SSL_handle_events - advance asynchronous state machine and perform network I/O

#include <openssl/ssl.h>
int SSL_handle_events(SSL *ssl);

SSL_handle_events() performs any internal processing which is due on a SSL object. The exact operations performed by SSL_handle_events() vary depending on what kind of protocol is being used with the given SSL object. For example, SSL_handle_events() may handle timeout events which have become due, or may attempt, to the extent currently possible, to perform network I/O operations on one of the BIOs underlying the SSL object.

The primary use case for SSL_handle_events() is to allow an application which uses OpenSSL in nonblocking mode to give OpenSSL an opportunity to handle timer events, or to respond to the availability of new data to be read from an underlying BIO, or to respond to the opportunity to write pending data to an underlying BIO.

SSL_handle_events() can be used only with the following types of SSL object:

Using SSL_handle_events() on an SSL object being used with a DTLS method allows timeout events to be handled properly. This is equivalent to a call to DTLSv1_handle_timeout(3). Since SSL_handle_events() handles a superset of the use cases of DTLSv1_handle_timeout(3), it should be preferred for new applications which do not require support for OpenSSL 3.1 or older.

When using DTLS, an application must call SSL_handle_events() as indicated by calls to SSL_get_event_timeout(3); event handling is not performed automatically by calls to other SSL functions such as SSL_read(3) or SSL_write(3). Note that this is different to QUIC which also performs event handling implicitly; see below.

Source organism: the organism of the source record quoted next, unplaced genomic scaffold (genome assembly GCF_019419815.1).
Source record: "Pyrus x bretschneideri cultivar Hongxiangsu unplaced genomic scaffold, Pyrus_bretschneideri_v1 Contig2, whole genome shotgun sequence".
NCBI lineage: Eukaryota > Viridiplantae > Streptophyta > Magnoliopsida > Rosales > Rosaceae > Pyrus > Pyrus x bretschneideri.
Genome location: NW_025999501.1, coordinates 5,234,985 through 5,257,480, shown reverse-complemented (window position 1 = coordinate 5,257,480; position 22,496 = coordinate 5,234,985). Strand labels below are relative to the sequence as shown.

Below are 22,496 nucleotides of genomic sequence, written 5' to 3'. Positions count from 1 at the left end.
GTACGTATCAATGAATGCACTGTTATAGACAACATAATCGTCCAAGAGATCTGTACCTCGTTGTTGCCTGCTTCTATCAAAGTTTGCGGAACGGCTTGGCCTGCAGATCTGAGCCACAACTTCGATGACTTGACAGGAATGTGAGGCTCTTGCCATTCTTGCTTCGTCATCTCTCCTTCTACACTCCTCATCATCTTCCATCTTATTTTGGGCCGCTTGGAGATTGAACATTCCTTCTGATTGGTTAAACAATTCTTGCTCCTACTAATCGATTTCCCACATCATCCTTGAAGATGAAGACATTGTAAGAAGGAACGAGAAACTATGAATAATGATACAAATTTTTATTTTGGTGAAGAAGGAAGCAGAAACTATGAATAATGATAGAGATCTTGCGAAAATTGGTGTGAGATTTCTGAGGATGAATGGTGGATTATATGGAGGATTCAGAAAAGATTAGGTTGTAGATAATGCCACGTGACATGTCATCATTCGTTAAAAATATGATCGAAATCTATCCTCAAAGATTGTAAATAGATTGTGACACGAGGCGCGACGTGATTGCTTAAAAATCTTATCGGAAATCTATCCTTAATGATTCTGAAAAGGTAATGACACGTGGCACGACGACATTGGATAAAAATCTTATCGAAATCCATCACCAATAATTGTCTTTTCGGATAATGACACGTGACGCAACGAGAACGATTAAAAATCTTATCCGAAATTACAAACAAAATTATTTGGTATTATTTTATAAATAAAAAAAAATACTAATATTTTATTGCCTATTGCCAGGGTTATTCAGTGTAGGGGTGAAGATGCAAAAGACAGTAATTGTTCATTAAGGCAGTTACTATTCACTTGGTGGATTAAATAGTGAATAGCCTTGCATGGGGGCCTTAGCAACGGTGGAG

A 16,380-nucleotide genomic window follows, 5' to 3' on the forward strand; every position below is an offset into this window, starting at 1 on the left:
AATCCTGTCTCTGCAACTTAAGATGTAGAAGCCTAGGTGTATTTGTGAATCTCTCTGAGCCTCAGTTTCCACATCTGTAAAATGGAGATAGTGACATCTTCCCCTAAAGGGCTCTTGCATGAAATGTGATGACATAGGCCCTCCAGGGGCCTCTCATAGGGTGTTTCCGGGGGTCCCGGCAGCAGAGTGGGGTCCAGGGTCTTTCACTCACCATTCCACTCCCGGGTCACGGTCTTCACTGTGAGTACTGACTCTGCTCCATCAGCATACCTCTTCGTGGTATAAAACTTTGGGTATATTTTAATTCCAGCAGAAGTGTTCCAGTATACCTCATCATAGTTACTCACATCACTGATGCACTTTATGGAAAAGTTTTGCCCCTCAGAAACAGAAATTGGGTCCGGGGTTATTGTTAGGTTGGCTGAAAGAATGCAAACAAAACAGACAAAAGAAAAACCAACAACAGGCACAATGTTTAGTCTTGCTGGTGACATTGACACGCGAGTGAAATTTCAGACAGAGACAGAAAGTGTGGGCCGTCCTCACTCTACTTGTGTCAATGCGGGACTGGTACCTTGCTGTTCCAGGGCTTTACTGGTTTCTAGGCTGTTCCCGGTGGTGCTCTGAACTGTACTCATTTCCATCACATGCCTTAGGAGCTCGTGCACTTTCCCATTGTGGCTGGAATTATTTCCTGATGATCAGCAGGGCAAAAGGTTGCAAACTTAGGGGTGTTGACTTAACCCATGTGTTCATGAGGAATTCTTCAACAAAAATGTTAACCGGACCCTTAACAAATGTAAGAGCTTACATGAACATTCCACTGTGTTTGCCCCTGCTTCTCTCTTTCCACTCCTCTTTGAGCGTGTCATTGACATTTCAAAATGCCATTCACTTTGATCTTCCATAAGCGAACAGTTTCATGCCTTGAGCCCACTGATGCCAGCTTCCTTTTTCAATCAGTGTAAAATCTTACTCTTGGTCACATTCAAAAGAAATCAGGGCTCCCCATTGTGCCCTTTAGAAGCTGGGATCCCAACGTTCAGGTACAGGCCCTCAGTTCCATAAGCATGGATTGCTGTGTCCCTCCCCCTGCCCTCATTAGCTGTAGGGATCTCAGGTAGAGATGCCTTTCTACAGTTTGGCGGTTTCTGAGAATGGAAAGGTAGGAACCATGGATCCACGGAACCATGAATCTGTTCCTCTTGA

Using SSL_handle_events() on an SSL object which represents a QUIC connection allows timeout events to be handled properly, as well as incoming network data to be processed, and queued outgoing network data to be written, if the underlying BIO has the capacity to accept it.

Ordinarily, when an application uses an SSL object in blocking mode, it does not need to call SSL_handle_events() because OpenSSL performs ticking internally on an automatic basis. However, if an application uses a QUIC connection in nonblocking mode, it must at a minimum ensure that SSL_handle_events() is called periodically to allow timeout events to be handled. An application can find out when it next needs to call SSL_handle_events() for this purpose (if at all) by calling SSL_get_event_timeout(3).

Calling SSL_handle_events() on a QUIC connection SSL object being used in blocking mode is not necessary unless no I/O calls (such as SSL_read(3) or SSL_write(3)) will be made to the object for a substantial period of time. So long as at least one call to the SSL object is blocking, no such call is needed. However, SSL_handle_events() may optionally be used on a QUIC connection object if desired.

With the thread-assisted mode of operation OSSL_QUIC_client_thread_method(3) it is unnecessary to call SSL_handle_events() as the assist thread handles the QUIC connection events.

Calling SSL_handle_events() on any other kind of SSL object is a no-op. This is considered a success case.

Note that SSL_handle_events() supersedes the older DTLSv1_handle_timeout(3) function for all use cases.

Returns 1 on success and 0 on failure.

SSL_get_event_timeout(3), DTLSv1_handle_timeout(3), ssl(7)

The SSL_handle_events() function was added in OpenSSL 3.2.

Copyright 2023 The OpenSSL Project Authors. All Rights Reserved.

Licensed under the Apache License 2.0 (the "License"). You may not use this file except in compliance with the License. You can obtain a copy in the file LICENSE in the source distribution or at

2024-06-04 3.3.1